Lawyers Cash in on Livestreaming as Complaints Mount
China’s vibrant livestreaming sector has spawned a parallel boom in legal disputes, as clashes occur in a complex universe populated by platform operators, millions of broadcasters who use those platforms, and even more consumers who follow such broadcasts.
Highlights of the wide array of legal clashes coming from the space were contained in a white paper released by a court in Beijing’s Chaoyang district on Thursday. Livestreaming can be broken into three basic activities: Gaming, shopping, and entertainment shows hosted by individuals who can sometimes take on celebrity status. Among those, hosted shows are easily at the center of the largest number of disputes, accounting for two-thirds of cases heard, according to the Beijing court.
Disputes can occur in many of the different parts of the intricate chain of relationships that make up the livestreaming ecosystem. The court said the cases it hears most frequently involve four major types of disputes: those between show hosts and the many brokers that have populated the industry; those involving sharing of proceeds between broadcasters and the platforms they use; those surrounding fees paid by the former to the latter; and those involving the return of money often given as gifts or other tokens of appreciation to show operators.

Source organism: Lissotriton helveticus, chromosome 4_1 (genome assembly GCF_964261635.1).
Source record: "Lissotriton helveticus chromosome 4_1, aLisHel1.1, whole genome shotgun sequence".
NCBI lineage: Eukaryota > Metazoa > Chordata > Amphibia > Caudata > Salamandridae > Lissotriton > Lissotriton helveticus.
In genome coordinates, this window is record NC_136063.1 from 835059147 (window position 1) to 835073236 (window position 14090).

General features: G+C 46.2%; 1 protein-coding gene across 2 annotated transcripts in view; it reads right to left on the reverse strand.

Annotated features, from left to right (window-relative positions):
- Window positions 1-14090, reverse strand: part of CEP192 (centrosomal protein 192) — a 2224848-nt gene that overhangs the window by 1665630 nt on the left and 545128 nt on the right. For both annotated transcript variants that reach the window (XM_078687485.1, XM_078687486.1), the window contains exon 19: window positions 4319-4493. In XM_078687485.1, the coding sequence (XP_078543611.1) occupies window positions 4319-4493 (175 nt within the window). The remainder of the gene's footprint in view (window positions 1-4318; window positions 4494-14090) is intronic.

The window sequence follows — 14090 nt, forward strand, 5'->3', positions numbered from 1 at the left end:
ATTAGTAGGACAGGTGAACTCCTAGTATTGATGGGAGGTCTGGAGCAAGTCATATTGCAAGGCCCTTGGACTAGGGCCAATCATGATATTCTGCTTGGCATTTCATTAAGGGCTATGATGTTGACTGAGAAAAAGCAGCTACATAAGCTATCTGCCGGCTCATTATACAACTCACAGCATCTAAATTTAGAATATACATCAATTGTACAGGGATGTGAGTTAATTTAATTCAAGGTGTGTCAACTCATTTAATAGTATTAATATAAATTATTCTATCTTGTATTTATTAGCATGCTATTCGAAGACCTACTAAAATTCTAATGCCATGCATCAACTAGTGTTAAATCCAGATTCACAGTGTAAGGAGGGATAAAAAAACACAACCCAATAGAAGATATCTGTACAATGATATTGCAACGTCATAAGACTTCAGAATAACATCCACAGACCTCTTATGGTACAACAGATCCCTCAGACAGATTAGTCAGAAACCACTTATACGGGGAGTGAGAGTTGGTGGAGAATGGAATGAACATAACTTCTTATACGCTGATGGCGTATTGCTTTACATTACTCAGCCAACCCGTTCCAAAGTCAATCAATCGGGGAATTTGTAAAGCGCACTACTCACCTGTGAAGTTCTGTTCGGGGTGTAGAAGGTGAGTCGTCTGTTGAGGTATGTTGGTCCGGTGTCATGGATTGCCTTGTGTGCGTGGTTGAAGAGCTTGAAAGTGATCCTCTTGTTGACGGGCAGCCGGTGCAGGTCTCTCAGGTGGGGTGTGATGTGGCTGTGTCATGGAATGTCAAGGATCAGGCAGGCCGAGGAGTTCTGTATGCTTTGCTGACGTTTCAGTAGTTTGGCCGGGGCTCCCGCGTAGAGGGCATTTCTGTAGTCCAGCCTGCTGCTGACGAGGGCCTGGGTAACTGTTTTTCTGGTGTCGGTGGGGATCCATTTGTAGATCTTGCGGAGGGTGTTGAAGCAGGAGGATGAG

China is the world’s largest internet market with around 850 million users. Some 560 million of those engaged in live broadcasting through March this year, up 41% from the previous year, according to China’s internet regulator. Within the broader livestreaming category, show hosts accounted for 207 million users, while users of livestreamed games and shopping accounted for 260 million and 265 million, respectively.
The industry has given rise to a number of major platform operators, including the likes of New York-listed DouYu, Bilibili, Huya, which are all worth billions of dollars.
Disputes between platform operators and broadcasters who use the platforms are the biggest single group in the bigger universe of legal complaints, according to the Beijing court. Within that group, cases involving broadcasters who jump to other platforms in violation of exclusivity agreements are the most common. Such platform-jumping has become common in the industry, as rampant competition leads operators to poach the most popular personalities and shows from their rivals.
Another major area of disputes involves gifts that are often given by consumers of livestreaming services to broadcasters, such as their favorite show hosts, as a token of appreciation or for items like virtual currency. One of the biggest groups doling out these gifts is minors, leading to disputes when they conduct such transactions using accounts or other identifying material from their parents or other guardians.
It’s not uncommon for such minors to give more than 7,000 yuan ($1,012) per month to their favorite livestreaming channels, and 650,000 yuan in a year is also not unheard of, according to the Chaoyang court’s report. But when a parent or guardian discovers their children giving such amounts, they will often dispute the transaction by saying they didn’t authorize it.
Contact reporter Yang Ge (firstname.lastname@example.org) and editor Joshua Dummer (email@example.com)
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